Every few years, we enter another news cycle where Bob Woodward releases a new book, and people post excerpts to sell books. It’s such a predictable event that in 2011 people joked about it, referring Woodward books getting the “Washington Read.”
That’s the “phenomenon by which, through a form of intellectual osmosis, a book is absorbed into the Washington atmosphere,” because no one reads it.
And so it is with this latest book. That’s no slight to Woodward, mind you; I’ve got the book preordered myself. There’s a collection of his works growing on my bookshelves, and he often writes instructive first drafts of history.
But there’s a difference between history and the narrative around the books when they get released.
Woodward’s first book of the Trump era was named “Fear.” The upcoming book is called “Rage.” If Woodward could write faster, we might get through the other stages of grief over Donald Trump living in the White House. If that’s how Woodward is going, then we still have bargaining, depression, and acceptance. It’s taken four years to get us to stage two, though, so no promises.
The part of Woodward’s book most at issue centers around the coronavirus and whether or not Trump wrongly downplayed the threat. Defending his comments in Woodward’s book, Trump said: “I want to show a level of confidence and I want to show strength as a leader… There was no lie here, what we’re doing here is leading and we’re leading in the proper way.”
“I don’t want to jump up and down and shout ‘death, death,'” the president added. “I have to lead a country.”
Interestingly enough, even Fauci agrees with Trump on this point. In an interview with Fox News, the doctor said, “I didn’t get any sense that he was distorting anything.”
He added: “In my discussions with him, they were always straightforward about the concerns that we had. We related that to him. When he would go out, I’d hear him discussing the same sort of things.”
The issue here isn’t whether or not Trump, Fauci, or everyone else in public health downplayed the virus’ threat. That unquestionably happened. The real problem is whether or not any other administration would have acted differently. And we know the answer to that is a definitive and resounding “No!”
If every public health and epidemiology expert tells you the virus is a threat, but avoiding panic is imperative, what do you do? It’s a hypothetical as old as Socrates: Should leaders tell their citizens a “noble lie” to achieve better outcomes? Woodward’s book indicates there was broad agreement with the administration’s response.
In a July interview, Fauci admitted that not only did the government downplay the virus, but officials also downplayed the need for masks and other personal protective equipment for regular people to avoid losing resources for first responders. According to The Hill, “[h]e also acknowledged that masks were initially not recommended to the general public so that first responders wouldn’t feel the strain of a shortage of PPE.”
Add all those fears regarding PPE, hospital space, and general resource shortages together, and what you get is elite panic. As James Meigs described it for Commentary Magazine in May:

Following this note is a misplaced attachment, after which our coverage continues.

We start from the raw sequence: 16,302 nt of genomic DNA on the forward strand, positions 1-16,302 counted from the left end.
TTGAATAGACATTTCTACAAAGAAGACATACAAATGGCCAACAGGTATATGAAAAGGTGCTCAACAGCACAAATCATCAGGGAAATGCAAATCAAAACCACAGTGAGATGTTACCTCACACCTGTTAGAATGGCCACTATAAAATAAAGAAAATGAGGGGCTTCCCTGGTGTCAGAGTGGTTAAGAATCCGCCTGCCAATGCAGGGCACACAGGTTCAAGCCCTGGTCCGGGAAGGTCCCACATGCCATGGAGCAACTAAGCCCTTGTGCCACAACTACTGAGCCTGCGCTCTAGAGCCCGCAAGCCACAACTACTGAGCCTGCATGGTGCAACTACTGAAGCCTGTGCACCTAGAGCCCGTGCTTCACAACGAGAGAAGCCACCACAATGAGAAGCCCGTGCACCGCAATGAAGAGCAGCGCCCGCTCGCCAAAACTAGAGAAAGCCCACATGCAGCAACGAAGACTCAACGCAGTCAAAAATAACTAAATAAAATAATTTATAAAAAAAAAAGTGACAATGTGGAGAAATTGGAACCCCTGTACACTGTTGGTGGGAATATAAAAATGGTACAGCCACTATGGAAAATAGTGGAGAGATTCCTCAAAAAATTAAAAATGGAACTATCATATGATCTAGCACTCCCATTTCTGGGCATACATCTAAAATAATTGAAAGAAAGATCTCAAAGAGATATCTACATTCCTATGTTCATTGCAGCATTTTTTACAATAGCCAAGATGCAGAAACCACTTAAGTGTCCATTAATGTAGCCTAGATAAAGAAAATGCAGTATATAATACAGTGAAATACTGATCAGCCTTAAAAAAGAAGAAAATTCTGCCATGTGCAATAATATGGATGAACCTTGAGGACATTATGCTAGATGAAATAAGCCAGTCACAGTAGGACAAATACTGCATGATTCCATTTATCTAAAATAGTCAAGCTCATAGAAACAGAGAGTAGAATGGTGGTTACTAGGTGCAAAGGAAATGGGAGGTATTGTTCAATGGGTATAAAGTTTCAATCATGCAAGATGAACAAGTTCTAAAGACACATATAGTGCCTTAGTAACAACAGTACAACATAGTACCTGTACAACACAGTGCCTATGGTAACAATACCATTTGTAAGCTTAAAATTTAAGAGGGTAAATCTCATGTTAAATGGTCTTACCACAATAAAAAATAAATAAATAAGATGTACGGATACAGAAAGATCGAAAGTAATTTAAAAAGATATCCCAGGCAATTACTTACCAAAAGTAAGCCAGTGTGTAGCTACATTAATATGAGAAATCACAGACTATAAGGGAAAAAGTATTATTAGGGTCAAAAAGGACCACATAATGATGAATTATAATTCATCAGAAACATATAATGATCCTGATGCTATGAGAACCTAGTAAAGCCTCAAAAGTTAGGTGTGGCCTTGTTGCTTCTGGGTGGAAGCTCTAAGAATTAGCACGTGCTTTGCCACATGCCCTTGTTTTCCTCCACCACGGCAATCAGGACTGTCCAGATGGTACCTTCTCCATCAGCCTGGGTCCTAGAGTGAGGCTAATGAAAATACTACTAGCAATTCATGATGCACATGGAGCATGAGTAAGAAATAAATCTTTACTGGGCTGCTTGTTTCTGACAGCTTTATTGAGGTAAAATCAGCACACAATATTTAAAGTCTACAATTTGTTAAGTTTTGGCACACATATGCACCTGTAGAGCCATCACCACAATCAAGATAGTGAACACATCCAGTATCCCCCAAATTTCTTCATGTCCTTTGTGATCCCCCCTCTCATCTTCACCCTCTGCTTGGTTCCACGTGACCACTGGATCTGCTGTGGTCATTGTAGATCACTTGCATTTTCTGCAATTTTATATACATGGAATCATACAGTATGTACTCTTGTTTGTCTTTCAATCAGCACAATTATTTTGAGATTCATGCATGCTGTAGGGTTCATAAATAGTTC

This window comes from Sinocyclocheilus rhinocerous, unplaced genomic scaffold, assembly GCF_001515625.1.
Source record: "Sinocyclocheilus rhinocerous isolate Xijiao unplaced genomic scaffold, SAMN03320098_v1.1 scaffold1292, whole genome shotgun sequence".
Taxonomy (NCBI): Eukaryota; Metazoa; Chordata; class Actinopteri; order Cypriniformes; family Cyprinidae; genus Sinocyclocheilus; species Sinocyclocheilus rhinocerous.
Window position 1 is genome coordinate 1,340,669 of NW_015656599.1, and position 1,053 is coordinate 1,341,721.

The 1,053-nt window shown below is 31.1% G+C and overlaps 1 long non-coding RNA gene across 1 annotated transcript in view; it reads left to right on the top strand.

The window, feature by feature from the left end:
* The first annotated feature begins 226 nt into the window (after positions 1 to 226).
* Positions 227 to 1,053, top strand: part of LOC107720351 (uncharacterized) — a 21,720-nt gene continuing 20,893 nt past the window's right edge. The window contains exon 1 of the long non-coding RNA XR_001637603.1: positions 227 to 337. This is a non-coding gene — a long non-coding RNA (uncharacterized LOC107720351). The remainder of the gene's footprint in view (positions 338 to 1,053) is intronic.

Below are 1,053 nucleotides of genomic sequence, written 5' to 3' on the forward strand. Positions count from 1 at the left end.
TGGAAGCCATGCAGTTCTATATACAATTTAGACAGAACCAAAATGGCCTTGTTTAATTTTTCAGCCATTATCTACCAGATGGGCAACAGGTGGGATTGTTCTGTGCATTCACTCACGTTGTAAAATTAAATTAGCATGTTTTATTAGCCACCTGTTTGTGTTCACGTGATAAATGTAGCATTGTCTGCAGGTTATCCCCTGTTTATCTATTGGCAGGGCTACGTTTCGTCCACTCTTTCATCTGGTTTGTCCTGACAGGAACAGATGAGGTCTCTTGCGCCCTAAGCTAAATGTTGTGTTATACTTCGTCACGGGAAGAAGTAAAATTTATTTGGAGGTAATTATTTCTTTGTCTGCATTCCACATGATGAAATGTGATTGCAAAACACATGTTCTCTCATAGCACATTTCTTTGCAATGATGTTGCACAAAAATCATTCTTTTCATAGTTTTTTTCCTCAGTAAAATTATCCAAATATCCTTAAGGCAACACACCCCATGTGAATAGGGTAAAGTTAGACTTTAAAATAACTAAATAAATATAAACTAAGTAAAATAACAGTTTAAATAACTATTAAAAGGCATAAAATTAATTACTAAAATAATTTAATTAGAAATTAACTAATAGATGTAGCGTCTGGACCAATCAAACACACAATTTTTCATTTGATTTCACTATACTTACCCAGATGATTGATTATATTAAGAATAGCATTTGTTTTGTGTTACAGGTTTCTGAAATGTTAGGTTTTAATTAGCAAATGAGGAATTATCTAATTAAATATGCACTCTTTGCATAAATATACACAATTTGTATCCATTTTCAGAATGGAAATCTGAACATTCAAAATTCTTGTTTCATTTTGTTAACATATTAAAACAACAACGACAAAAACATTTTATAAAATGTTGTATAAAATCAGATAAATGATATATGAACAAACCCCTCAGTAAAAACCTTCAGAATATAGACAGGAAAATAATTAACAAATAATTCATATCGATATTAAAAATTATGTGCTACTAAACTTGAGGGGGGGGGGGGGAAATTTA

When authorities believe their own citizens will become dangerous, they begin to focus on controlling the public, rather than on addressing the disaster itself. They clamp down on information, restrict freedom of movement, and devote unnecessary energy to enforcing laws they assume are about to be broken.
Every part of the public health institutions in America fell into this concept. And here’s the thing: if you’re on the left, claiming to be the “party of science,” saying that we must always listen to the “science” and the “experts,” then you MUST agree with this elite panic. It’s what the experts said, after all. If you disagree with that, you’re not following the science or experts.
Perhaps that’s why when Joe Biden’s campaign finally caught some tough questioning from Bret Baier of Fox News, they couldn’t name one thing they’d have done differently from Trump. In Biden’s Democratic National Convention speech, his entire gameplan for dealing with COVID-19 might as well have plagiarized Trump’s actions since March. The subtext of all this is clear: Biden would have downplayed and done all the same things as Trump.
I agree with the Meigs piece in Commentary Magazine. The government should be more open and transparent about the threats to the populace. Hiding the ball has caused infinitely more headaches. But that’s not following public health experts’ advice; that means going against what those experts say.
There was a rational reason for telling the noble lie early on in the year. We faced stark shortages in PPE, ventilators, medication, hospital space, and the CDC, and FDA’s testing process imploded into a two-month useless morass of incompetence. It’s easy to say now, with hindsight, that transparency was better.
But that’s not what the “experts” were saying at the time. And there’s no evidence a single Democrat in Congress or running for President would have made one single different decision.
If that’s true, then this entire ordeal is just another Bob Woodward D.C. narrative that’ll flame out once everyone finds the next shiny thing. People haven’t read the book, nor do they remember what happened in the spring. That’s terrible news for our future responses to pandemics.